Official relations between Germany and Argentina have existed since 1857. Bilateral relations have a broad basis in business, science and culture and are characterised by similar positions on important multilateral issues. Along with Brazil and Mexico, Argentina is one of the three countries representing Latin America in the G20 group of major industrialised countries and emerging economies.
In Latin America, Argentina is Germany's third most important trading partner (after Brazil and Mexico). Germany’s principal imports from Argentina are raw materials and food. Germany is the biggest buyer of Argentine beef in the EU. Imports of vehicles and vehicle parts from Argentina account for an important part of German imports from the country. When it comes to German exports to Argentina, traditional industrial products are to the fore.
In Argentina, there is great interest in German culture and the German language. Although this highly positive attitude is supported by the large number of Argentines with German roots (according to estimates, ca. one million), the interest in Germany goes far beyond that. The branches of the Goethe-Institut in the cities of Buenos Aires and Córdoba, as well as two branches of the Goethe-Zentrum and nine other cultural societies, are helping shape German cultural relations policy on the ground. In turn, the German schools abroad in Argentina are among the best regarded private schools in the country. As part of its Schools: Partners for the Future initiative (PASCH), Germany supports a total of 30 schools in the country, at which the teaching of German as a foreign language enjoys particular prominence. There are four German schools abroad in Greater Buenos Aires.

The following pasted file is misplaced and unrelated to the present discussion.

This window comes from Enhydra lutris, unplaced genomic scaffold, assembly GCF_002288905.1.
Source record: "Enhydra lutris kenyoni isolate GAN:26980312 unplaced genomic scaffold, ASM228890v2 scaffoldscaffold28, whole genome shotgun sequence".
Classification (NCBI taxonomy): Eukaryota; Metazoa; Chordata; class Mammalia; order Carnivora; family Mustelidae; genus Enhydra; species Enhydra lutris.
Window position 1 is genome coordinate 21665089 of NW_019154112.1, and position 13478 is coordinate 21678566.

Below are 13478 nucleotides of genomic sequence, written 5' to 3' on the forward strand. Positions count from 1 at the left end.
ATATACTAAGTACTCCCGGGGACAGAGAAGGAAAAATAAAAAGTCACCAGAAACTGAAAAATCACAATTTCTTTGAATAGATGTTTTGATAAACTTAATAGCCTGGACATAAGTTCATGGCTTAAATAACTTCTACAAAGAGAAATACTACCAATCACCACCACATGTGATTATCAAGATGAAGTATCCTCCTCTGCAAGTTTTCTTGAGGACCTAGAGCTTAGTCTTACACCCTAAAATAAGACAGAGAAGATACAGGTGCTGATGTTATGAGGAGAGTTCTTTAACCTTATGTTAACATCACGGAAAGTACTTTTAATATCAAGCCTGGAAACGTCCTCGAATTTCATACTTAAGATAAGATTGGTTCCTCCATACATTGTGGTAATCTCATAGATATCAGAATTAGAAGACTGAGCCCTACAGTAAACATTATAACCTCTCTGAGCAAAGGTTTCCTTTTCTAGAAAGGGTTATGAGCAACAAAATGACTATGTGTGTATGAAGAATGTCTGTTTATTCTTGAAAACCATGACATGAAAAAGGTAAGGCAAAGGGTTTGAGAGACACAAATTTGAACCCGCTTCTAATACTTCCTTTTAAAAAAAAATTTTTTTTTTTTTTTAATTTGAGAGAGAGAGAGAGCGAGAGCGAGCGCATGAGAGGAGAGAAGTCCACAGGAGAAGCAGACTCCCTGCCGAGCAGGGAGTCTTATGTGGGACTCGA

Germany also enjoys an excellent reputation in Argentina as a partner in academia and science. Bilateral cooperation in science and technology has a long tradition dating back many years (framework agreement of 31 March 1969). Beacon projects include the German-Argentine Centre for Higher Education (DAHZ), the Max Planck Partner Institute for Biomedical Research or the Argentine-German Geodetic Observatory (AGGO).